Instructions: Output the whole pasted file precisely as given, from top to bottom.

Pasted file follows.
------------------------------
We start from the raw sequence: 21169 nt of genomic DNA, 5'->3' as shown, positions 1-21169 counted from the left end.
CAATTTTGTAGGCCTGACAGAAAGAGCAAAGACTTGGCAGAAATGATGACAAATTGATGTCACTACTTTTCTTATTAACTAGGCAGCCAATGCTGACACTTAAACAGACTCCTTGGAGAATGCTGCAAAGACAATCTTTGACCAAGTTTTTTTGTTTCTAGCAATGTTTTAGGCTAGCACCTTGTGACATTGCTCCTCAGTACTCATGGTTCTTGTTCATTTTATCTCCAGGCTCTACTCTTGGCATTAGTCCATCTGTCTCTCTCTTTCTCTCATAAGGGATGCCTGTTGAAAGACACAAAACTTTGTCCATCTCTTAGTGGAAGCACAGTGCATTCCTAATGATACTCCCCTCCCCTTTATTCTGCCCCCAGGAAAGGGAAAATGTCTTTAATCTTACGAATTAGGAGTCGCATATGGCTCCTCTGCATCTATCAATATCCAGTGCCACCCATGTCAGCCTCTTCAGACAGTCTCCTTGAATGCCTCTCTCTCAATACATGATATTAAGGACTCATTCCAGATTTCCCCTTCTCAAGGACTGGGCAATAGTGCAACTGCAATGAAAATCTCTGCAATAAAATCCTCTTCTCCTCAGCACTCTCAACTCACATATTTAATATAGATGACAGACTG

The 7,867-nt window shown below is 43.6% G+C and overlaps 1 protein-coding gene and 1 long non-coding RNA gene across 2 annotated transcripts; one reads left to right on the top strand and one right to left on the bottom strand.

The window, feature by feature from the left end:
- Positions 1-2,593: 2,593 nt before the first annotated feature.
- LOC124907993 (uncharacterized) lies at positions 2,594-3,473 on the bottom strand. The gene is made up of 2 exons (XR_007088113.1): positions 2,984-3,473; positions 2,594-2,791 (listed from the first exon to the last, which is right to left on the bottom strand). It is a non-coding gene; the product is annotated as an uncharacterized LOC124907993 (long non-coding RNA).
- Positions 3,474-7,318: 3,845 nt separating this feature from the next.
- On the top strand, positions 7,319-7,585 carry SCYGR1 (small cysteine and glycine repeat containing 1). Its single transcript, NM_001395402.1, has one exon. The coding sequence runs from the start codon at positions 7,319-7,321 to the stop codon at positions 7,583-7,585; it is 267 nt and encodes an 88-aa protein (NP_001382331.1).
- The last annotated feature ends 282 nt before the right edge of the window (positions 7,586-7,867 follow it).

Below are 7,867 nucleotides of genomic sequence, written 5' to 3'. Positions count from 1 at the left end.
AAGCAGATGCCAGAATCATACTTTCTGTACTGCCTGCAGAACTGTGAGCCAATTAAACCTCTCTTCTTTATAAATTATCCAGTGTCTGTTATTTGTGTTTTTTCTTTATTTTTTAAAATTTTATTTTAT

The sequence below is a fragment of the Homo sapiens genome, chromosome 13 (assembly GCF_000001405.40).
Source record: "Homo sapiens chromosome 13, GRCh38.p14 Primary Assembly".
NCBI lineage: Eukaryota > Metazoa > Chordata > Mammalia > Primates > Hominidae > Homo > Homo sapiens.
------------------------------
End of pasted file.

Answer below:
We start from the raw sequence: 21169 nt of genomic DNA, 5'->3' as shown, positions 1-21169 counted from the left end.
CAATTTTGTAGGCCTGACAGAAAGAGCAAAGACTTGGCAGAAATGATGACAAATTGATGTCACTACTTTTCTTATTAACTAGGCAGCCAATGCTGACACTTAAACAGACTCCTTGGAGAATGCTGCAAAGACAATCTTTGACCAAGTTTTTTTGTTTCTAGCAATGTTTTAGGCTAGCACCTTGTGACATTGCTCCTCAGTACTCATGGTTCTTGTTCATTTTATCTCCAGGCTCTACTCTTGGCATTAGTCCATCTGTCTCTCTCTTTCTCTCATAAGGGATGCCTGTTGAAAGACACAAAACTTTGTCCATCTCTTAGTGGAAGCACAGTGCATTCCTAATGATACTCCCCTCCCCTTTATTCTGCCCCCAGGAAAGGGAAAATGTCTTTAATCTTACGAATTAGGAGTCGCATATGGCTCCTCTGCATCTATCAATATCCAGTGCCACCCATGTCAGCCTCTTCAGACAGTCTCCTTGAATGCCTCTCTCTCAATACATGATATTAAGGACTCATTCCAGATTTCCCCTTCTCAAGGACTGGGCAATAGTGCAACTGCAATGAAAATCTCTGCAATAAAATCCTCTTCTCCTCAGCACTCTCAACTCACATATTTAATATAGATGACAGACTG

The 7,867-nt window shown below is 43.6% G+C and overlaps 1 protein-coding gene and 1 long non-coding RNA gene across 2 annotated transcripts; one reads left to right on the top strand and one right to left on the bottom strand.

The window, feature by feature from the left end:
- Positions 1-2,593: 2,593 nt before the first annotated feature.
- LOC124907993 (uncharacterized) lies at positions 2,594-3,473 on the bottom strand. The gene is made up of 2 exons (XR_007088113.1): positions 2,984-3,473; positions 2,594-2,791 (listed from the first exon to the last, which is right to left on the bottom strand). It is a non-coding gene; the product is annotated as an uncharacterized LOC124907993 (long non-coding RNA).
- Positions 3,474-7,318: 3,845 nt separating this feature from the next.
- On the top strand, positions 7,319-7,585 carry SCYGR1 (small cysteine and glycine repeat containing 1). Its single transcript, NM_001395402.1, has one exon. The coding sequence runs from the start codon at positions 7,319-7,321 to the stop codon at positions 7,583-7,585; it is 267 nt and encodes an 88-aa protein (NP_001382331.1).
- The last annotated feature ends 282 nt before the right edge of the window (positions 7,586-7,867 follow it).

Below are 7,867 nucleotides of genomic sequence, written 5' to 3'. Positions count from 1 at the left end.
AAGCAGATGCCAGAATCATACTTTCTGTACTGCCTGCAGAACTGTGAGCCAATTAAACCTCTCTTCTTTATAAATTATCCAGTGTCTGTTATTTGTGTTTTTTCTTTATTTTTTAAAATTTTATTTTAT

The sequence below is a fragment of the Homo sapiens genome, chromosome 13 (assembly GCF_000001405.40).
Source record: "Homo sapiens chromosome 13, GRCh38.p14 Primary Assembly".
NCBI lineage: Eukaryota > Metazoa > Chordata > Mammalia > Primates > Hominidae > Homo > Homo sapiens.